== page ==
Article written by Robert Neblett, Les Misérables Dramaturg
Victor Hugo (1802-85) was a French poet, novelist, and playwright. He is most commonly associated with the Romantic movement of literature and art in 19th century Europe. Romanticism rejected the scientific goals of the Industrial Revolution and idealized heightened emotion, dreams, nature, a belief in the supernatural, and the superior role of the imagination in the creation of art and literature. The Romantics often reached back into the distant past for inspiration and rejected rules, tradition, and conventions that governed “proper” forms of art, such as those mandated by the French Academy, an intellectual and cultural organization dedicated to formalizing French language and literature.
Victor was the son of a military officer and moved frequently, which allowed him to see much of France and Europe. The early years of his life were filled with political and personal turmoil. Shortly after he was born, Napoléon Bonaparte was named Emperor of France, and Hugo’s childhood was marked by a period of violent political upheaval throughout the country. He secretly married Adèle Foucher when he was 19 years old, and they had several children. When his daughter Léopoldine drowned in 1843, he was devastated.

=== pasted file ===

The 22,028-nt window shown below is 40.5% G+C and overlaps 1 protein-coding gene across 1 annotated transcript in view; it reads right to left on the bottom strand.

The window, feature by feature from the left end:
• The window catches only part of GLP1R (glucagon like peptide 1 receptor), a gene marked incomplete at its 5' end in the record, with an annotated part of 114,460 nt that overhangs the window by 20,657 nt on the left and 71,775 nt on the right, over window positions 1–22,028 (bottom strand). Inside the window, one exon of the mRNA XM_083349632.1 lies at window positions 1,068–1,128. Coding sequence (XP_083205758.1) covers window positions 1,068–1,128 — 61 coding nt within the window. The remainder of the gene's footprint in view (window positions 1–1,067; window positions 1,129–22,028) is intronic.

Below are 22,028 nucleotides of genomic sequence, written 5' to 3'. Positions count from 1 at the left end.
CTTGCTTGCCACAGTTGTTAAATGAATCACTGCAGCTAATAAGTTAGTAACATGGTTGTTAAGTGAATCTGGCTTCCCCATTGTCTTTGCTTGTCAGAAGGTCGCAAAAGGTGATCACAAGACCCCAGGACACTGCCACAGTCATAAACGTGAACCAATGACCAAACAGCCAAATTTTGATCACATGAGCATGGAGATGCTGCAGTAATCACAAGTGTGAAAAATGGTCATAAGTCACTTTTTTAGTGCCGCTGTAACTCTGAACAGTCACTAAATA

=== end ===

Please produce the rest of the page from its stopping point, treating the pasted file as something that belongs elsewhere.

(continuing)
In 1830, his play Hernani incited riots among its audiences. Prior to its performance, French playwrights were required to adhere to the Neoclassical unities of place, time, and action in their dramatic writing. These rules basically meant that a play’s action must occur in a single venue, take place over a span of time no longer than 24 hours, and must follow a single main plot with no subplots. Hernani defied all of these conventions when it premiered at the Comedie Française in Paris and caused public outrage. Historians have discovered that much of this outrage was manipulated and manufactured by both Hugo and his opponents, the riots becoming acts of theatre in themselves.
In 1841, Hugo became a member of the French Academy, hoping to change its traditional values from within. After several years of open criticism of political leaders in France, he left the country in a period of self-appointed exile from 1851-1870. While in exile in England, he wrote many of his most popular works, including Les Misérables.
When he returned to France in 1870, he was considered a national hero. He became active in politics during the final years of his life. When he died from pneumonia in 1885, over two million people attended his funeral. He was buried in the Panthéon, along with the leading thinkers of his time.
Other novels by Hugo include:
Notre-Dame de Paris (1831) – also known as The Hunchback of Notre-Dame. The publication of Hugo’s novel would ultimately shame the civic leaders of Paris to restore the cathedral and renew an interest in medieval architecture throughout the city.
Quatre-vingt-treize (1874) – recounts the story of the Reign of Terror following the French Revolution.